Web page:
KISD/Todd Martin - Denise Montero holds up her 3-year-old son Antonio Montero while daughters Alyssa, 7, and Ayana, 10, look at their father, Spc. Andres Montero, on a television screen during a recent video teleconference at Meadows Elementary School. The school scheduled 28 sessions for family members to communicate with deployed loved ones.

By Todd Martin

Special to the Hood Herald

Video teleconferencing technology, powered by caring hearts at Christmastime, brought special gifts of connection to children of deployed soldiers recently.

Meadows Elementary School on Fort Hood, working with a military technology contact, worked the phones and e-mail connections across four brigades in two countries to conduct 28 video teleconference links.

All told, about 40 children spent 10- or 20-minute blocks of time, along with their parent, talking with soldier moms and dads in Afghanistan or Iraq.

The conversations, hosted on this side of the world in a teleconference room at the Fort Hood school, provided powerful moments of time together for separated family members.

Stephanie Young, campus instructional technologist at Meadows, worked closely with Chris Van Dyke, the mission support element communications specialist to arrange the video teleconferences.

It was the third year for Meadows to host exchanges between students and parents just before the school's Christmas break. The school typically schedules a second round in the spring.

Ingrid Allen, wife of deployed Col. Reginald Allen of the 3rd Armored Cavalry Regiment, worked throughout the sessions, taking photos for families and making connections with wives going through the holidays without their loved ones.

She called her service "passion unleashed" and said she was moved by the poignant meaning of the "small moments in life."

Late in the day, she said, "we do the big parties and the bake sales and decorations, but this is what makes people hum and tick. It's a heart moment and it's humbling."

In one small moment, Zahyra Vazquez-Ortega sat on the edge of a chair and held her 6-year-old daughter and 7-year-old son close as the children's eyes grew wide at the sight of their daddy on a television screen.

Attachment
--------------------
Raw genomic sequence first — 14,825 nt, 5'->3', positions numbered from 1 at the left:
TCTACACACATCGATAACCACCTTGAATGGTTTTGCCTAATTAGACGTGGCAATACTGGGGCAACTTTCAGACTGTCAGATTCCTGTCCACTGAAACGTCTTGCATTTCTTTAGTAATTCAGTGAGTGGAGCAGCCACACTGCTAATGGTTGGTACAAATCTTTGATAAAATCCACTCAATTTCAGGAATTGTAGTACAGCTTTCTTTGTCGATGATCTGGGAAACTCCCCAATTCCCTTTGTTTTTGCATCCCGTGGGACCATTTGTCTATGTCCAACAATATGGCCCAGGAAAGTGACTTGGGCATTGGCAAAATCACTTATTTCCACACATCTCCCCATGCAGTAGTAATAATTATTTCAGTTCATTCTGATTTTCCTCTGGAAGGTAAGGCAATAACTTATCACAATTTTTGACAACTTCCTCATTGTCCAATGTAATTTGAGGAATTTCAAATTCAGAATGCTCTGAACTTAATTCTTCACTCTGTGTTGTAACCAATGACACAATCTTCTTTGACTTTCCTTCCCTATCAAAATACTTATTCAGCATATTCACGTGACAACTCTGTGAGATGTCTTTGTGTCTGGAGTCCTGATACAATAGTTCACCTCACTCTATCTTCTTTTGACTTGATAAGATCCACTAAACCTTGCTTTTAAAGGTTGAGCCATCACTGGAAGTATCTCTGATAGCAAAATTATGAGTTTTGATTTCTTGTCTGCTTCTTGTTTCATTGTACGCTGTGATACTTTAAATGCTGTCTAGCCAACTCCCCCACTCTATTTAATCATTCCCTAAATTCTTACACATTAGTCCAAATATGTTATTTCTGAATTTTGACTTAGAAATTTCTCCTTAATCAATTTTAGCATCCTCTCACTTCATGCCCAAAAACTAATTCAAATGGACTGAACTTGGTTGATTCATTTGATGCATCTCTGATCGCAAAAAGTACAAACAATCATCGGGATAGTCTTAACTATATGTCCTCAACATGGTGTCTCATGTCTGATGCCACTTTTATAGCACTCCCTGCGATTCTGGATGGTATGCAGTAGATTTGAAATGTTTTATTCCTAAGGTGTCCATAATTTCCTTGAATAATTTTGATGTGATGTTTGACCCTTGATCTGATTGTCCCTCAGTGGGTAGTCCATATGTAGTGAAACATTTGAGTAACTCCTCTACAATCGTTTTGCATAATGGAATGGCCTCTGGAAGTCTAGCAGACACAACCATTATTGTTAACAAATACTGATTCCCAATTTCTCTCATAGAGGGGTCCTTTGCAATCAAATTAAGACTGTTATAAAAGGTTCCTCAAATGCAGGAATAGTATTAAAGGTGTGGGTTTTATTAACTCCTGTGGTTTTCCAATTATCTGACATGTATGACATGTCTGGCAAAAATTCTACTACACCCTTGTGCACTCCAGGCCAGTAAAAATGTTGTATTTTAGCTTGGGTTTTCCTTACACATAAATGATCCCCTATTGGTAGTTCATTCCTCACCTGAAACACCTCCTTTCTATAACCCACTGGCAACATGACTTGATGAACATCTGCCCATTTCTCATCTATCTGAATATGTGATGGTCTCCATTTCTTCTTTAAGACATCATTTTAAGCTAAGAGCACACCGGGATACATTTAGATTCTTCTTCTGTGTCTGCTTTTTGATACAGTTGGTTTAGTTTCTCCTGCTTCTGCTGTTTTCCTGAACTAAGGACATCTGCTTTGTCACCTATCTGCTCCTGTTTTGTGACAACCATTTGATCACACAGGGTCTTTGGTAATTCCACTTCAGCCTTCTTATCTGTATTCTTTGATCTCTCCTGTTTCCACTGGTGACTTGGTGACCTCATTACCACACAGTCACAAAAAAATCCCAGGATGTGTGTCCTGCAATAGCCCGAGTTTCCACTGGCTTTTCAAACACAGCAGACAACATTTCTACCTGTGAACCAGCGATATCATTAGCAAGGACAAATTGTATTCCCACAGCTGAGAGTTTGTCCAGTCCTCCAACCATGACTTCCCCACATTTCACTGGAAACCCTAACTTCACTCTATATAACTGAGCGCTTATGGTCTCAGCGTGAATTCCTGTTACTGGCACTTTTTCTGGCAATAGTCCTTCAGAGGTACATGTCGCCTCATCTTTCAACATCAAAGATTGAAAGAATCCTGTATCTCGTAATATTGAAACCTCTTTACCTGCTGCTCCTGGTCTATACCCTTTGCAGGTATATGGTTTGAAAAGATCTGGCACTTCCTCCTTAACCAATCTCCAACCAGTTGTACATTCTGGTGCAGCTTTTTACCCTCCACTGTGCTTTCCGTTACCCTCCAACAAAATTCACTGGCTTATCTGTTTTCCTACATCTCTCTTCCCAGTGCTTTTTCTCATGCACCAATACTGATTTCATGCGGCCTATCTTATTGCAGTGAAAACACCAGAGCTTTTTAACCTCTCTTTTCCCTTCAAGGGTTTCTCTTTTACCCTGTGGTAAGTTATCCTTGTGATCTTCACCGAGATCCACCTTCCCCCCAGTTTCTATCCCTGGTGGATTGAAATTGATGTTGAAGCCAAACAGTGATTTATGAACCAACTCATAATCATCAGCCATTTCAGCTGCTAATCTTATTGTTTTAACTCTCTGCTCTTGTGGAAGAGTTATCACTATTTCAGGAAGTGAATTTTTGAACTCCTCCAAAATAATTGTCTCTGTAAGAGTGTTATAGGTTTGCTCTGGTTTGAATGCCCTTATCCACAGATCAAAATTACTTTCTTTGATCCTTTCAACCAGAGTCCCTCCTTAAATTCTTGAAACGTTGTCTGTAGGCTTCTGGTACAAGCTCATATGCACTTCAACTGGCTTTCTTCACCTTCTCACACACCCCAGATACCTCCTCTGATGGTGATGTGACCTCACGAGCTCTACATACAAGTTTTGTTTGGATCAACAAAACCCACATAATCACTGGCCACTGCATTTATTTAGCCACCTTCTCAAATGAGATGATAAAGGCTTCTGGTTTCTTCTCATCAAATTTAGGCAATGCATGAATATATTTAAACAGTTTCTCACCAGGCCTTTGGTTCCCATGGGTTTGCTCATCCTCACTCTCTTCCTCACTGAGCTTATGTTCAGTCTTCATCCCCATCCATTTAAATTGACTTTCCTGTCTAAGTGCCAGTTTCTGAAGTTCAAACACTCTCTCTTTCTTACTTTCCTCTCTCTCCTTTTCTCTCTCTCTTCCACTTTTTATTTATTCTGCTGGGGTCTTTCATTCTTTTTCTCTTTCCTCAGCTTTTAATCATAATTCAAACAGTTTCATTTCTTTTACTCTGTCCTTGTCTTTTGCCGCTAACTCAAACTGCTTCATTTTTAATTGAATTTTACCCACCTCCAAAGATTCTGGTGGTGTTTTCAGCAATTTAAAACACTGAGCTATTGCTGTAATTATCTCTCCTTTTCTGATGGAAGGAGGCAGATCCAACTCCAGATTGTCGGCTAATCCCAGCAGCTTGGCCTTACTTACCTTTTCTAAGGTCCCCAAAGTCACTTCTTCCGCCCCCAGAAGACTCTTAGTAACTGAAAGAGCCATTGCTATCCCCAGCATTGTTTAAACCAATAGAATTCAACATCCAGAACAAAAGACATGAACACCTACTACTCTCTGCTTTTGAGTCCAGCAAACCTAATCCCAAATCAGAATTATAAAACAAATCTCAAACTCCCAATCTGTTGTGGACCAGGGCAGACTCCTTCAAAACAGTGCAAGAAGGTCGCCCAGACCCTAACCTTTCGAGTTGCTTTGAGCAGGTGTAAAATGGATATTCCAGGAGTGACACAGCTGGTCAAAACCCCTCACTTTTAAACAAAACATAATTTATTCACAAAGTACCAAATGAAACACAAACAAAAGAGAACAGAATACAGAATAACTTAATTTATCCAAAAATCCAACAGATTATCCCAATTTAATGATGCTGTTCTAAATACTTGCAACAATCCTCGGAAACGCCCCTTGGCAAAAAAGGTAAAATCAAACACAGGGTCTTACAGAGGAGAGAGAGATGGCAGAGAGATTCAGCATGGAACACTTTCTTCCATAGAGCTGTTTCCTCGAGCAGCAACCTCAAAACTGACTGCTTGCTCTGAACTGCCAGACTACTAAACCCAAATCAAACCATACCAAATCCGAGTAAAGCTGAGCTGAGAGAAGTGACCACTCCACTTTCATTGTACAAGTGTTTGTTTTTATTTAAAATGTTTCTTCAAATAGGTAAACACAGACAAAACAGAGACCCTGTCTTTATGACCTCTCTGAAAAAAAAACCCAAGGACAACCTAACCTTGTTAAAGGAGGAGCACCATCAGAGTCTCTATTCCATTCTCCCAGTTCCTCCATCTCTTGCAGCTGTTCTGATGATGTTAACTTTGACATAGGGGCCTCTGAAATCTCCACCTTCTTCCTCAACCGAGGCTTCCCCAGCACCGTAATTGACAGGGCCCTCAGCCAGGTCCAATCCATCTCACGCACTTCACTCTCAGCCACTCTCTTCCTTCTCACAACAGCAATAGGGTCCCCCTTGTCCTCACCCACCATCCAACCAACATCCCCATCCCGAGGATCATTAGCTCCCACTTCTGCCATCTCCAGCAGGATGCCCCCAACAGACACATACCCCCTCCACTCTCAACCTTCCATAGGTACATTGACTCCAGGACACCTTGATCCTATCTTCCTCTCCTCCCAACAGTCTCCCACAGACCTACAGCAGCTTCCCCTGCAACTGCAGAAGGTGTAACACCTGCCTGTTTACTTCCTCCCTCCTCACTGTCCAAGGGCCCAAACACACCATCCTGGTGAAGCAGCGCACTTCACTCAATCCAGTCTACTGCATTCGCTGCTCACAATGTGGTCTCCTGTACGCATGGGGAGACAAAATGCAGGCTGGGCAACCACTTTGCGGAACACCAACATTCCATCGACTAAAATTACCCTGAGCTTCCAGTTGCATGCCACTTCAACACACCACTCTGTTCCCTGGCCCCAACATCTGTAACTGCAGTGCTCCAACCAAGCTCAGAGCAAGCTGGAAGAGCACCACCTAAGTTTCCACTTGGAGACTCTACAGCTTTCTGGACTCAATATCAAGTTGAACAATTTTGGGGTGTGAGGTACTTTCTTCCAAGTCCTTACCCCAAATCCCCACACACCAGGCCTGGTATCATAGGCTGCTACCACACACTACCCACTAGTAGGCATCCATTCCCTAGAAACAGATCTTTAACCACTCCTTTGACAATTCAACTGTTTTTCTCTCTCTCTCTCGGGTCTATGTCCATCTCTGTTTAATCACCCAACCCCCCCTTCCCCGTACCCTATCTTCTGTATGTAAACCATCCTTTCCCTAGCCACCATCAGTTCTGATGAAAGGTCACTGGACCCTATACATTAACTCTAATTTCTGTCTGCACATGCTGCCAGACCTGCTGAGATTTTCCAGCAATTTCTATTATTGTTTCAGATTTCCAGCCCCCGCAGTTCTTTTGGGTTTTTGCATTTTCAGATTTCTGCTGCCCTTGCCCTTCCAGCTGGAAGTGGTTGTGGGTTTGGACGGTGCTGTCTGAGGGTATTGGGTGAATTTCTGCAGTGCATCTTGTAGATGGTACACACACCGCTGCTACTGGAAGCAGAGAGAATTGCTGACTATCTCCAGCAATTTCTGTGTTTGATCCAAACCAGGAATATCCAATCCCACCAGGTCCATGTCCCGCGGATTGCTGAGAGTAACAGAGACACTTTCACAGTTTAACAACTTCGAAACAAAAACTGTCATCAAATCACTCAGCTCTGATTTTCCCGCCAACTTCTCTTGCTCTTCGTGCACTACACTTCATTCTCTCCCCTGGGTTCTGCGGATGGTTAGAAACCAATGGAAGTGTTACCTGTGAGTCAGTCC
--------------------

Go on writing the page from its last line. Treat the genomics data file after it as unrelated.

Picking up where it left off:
Later, a visibly grateful Vazquez-Ortega explained that her children attend a different school - Oveta Culp Hobby Elementary School - and that she had just received a phone call the day before about the opportunity to interact with her husband.

"I was surprised they called," she said. "It was great. They were so excited to see their daddy. We only see him every two or three months."

In another small moment, 5-year-old Meadows pre-kindergarten student Angela Porter smiled broadly and showed her stepfather her new pink "princess boots."

Julie Porter, the mother of Angela and 9-year-old Nicolas Porter, a Meadows third-grader, said the conferences were important for families who didn't have the technology at home and for those whose children are asleep when their mothers and fathers could talk.

"It helps keep the school involved in the families' lives," she said.

The school and others involved in the conferences purposely kept the scheduled connections secret from the children to avoid disappointment.

That made it easier for Denise Montero to make the connection with her husband, Spc. Andres Montero, a special surprise for their

3-, 7- and 10-year-olds.

When the mother and her three children stepped into the room, Van Dyke asked them if they recognized the man on the TV screen.

Mom smiled widely and soaked in her daughters' shock as she held her 3-year-old up to the screen.

"They were so much in shock, they didn't know what to do," Montero said after the session.

As they started talking, 10-year-old Ayana Montero's eyes stayed wide.

"I'm still confused," the fifth-grader acknowledged.

Spc. Montero, looking by video across an ocean at his family, marveled that his oldest daughter had grown in his departure.

"She's up to your shoulder," he said to his wife. "That's crazy."

The soldier asked his girls how they were doing in school and wanted to know about a gymnastics injury.

After the session, Montero said her family usually communicates through Skype, but their web camera had not worked lately.

"This was perfect," she said. "It means a lot. This is our first deployment and they are dealing with their daddy being gone."

Lori Williams, wife of Spc Rony Williams, brought 2-year-old James Williams to join 4-year-old brother Levi Williams in their surprise family moment.

"It's good to see and talk," Williams said after the session with her husband. "He's not always available when they are awake.

"This helps to emphasize that he's at work and that he will come home."

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